DeSantis also criticized Trump’s chaotic, self-obsessed and divisive leadership style, saying:

“I also think that only in relation to my approach to leadership, I get personnel in government that have the people’s agenda and share our agenda. You bring your own agenda, you’re gone. We just won’t have that. The way we run the government is not a daily drama in my opinion. Focus on the big picture and put points on the board and I think that’s something that’s very important.

As for the rude nicknames, he scoffed:

“I don’t know how to spell hypocrisy. I don’t really know what it means, but I kind of like it, it’s long, it has a lot of vowels. We’ll go with it, that’s fine. I mean, you can call me whatever you want, as long as you also call me a winner, because that’s what we did in Florida, put a lot of points on the board and really took this state to the next level.”

So far, DeSantis has never engaged in Trump’s regular attempts to provoke him, and he doesn’t intend to make it a habit.

“To me, it’s just background noise,” he said. “I don’t care about arguing with people on social media. It’s no good for the people I represent. So we’re really just focused on getting wins day in and day out, and if I got involved in all that endeavour, I wouldn’t be able to be an affective governor. So, I don’t think it’s something that makes sense to me.”

There was a time when DeSantis would never have dared speak like that about Trump, whose presidential endorsement when he first ran for governor almost certainly left him with a razor-thin victory over Andrew Gillum by only 34,000 votes crossed the finish line.

I reminded him of what Trump tweeted before the 2018 election: “Ron DeSantis is a brilliant young leader. Yale and then Harvard, who would make a great governor of Florida. He loves our country. He’s a real fighter.”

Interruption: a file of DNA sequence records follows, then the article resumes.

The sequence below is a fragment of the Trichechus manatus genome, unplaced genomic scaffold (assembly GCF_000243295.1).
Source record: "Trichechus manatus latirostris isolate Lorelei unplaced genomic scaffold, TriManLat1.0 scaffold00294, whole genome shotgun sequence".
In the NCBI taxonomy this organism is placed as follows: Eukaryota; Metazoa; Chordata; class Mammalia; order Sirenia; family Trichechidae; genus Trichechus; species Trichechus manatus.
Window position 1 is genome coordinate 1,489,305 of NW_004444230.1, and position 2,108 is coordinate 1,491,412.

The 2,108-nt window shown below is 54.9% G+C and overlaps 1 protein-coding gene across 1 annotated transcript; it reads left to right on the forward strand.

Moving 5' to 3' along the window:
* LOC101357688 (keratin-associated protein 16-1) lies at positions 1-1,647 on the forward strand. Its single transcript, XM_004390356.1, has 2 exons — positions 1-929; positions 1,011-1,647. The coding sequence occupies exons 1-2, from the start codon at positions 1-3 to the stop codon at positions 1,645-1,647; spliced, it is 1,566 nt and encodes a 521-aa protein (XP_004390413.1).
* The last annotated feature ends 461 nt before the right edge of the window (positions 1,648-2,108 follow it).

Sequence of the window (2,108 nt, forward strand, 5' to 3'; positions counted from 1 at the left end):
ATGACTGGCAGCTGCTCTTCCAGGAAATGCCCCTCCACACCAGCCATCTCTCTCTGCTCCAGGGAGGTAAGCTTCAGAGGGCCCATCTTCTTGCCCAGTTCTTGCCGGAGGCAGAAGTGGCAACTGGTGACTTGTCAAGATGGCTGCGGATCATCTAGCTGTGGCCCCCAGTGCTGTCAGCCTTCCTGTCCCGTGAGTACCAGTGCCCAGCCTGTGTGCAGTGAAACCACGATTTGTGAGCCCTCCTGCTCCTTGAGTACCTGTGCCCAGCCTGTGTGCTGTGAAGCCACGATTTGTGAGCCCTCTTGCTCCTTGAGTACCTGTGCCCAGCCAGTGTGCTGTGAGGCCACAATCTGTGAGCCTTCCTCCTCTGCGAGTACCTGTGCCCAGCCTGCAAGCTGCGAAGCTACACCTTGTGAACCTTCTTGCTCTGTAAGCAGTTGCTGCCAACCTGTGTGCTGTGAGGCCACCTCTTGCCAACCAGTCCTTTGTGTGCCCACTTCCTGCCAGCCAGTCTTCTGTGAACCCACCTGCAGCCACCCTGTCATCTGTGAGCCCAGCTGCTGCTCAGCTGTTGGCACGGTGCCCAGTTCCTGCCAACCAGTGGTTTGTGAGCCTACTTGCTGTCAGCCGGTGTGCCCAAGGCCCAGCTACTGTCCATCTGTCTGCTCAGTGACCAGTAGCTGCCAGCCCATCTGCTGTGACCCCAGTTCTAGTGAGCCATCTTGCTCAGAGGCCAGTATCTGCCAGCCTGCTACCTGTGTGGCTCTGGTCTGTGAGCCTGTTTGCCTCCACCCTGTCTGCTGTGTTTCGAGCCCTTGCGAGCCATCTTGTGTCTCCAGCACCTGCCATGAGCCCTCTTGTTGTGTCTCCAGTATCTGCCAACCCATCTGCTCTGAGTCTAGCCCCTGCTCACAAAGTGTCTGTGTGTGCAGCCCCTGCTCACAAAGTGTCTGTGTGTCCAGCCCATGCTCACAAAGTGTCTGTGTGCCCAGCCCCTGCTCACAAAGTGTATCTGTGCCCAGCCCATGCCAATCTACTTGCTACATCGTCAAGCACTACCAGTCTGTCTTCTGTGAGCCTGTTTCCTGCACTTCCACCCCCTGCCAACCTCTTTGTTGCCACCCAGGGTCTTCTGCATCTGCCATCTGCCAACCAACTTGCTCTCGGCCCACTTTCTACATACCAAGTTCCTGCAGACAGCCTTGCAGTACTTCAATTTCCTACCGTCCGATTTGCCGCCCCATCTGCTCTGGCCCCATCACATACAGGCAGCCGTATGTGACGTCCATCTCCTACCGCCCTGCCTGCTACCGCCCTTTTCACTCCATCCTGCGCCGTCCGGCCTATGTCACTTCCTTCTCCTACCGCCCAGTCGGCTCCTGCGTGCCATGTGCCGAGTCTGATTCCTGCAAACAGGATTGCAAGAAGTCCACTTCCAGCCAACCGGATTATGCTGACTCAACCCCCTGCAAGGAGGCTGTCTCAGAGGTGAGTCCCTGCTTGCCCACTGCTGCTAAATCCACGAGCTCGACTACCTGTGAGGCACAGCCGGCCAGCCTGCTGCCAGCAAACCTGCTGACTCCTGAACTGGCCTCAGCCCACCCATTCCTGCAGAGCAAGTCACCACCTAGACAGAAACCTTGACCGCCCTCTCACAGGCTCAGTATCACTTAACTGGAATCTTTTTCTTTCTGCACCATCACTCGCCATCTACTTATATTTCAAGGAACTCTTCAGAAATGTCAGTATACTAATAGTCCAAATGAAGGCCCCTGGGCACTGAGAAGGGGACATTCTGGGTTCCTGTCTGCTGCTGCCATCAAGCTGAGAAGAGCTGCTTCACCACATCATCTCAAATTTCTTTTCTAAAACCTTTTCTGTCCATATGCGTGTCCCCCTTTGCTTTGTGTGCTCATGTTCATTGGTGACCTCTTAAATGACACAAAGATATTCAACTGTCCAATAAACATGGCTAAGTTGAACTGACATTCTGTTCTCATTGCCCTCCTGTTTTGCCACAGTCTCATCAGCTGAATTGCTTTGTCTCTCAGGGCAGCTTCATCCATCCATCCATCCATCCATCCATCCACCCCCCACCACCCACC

A picture of Ron DeSantis.
DeSantis also criticized Trump’s leadership style during the interview.

A picture of Donald Trump.
The former president has been vocal about his opinion of the Florida governor on social media.

DeSantis, 44, chuckled, “Things have changed a bit I guess. It is what it is.”

Then he talked about their former friendship.

“We had a good relationship [when I was a Congressman and I think one of the reasons he got to know me is because I saw the Russia collusion thing as a farce from the beginning. Very few people said that. We had a handful of us in Congress that were fighting back against that. So, I would go on TV, and I would defend him when it wasn’t popular and when it was kinda politically risky, but I just thought it was the right thing to do and then I thought that he had good ideas for the country. And then when I became Governor, his last two years as President, we worked very well together. He had a place in Florida and worked well with us to serve our state.”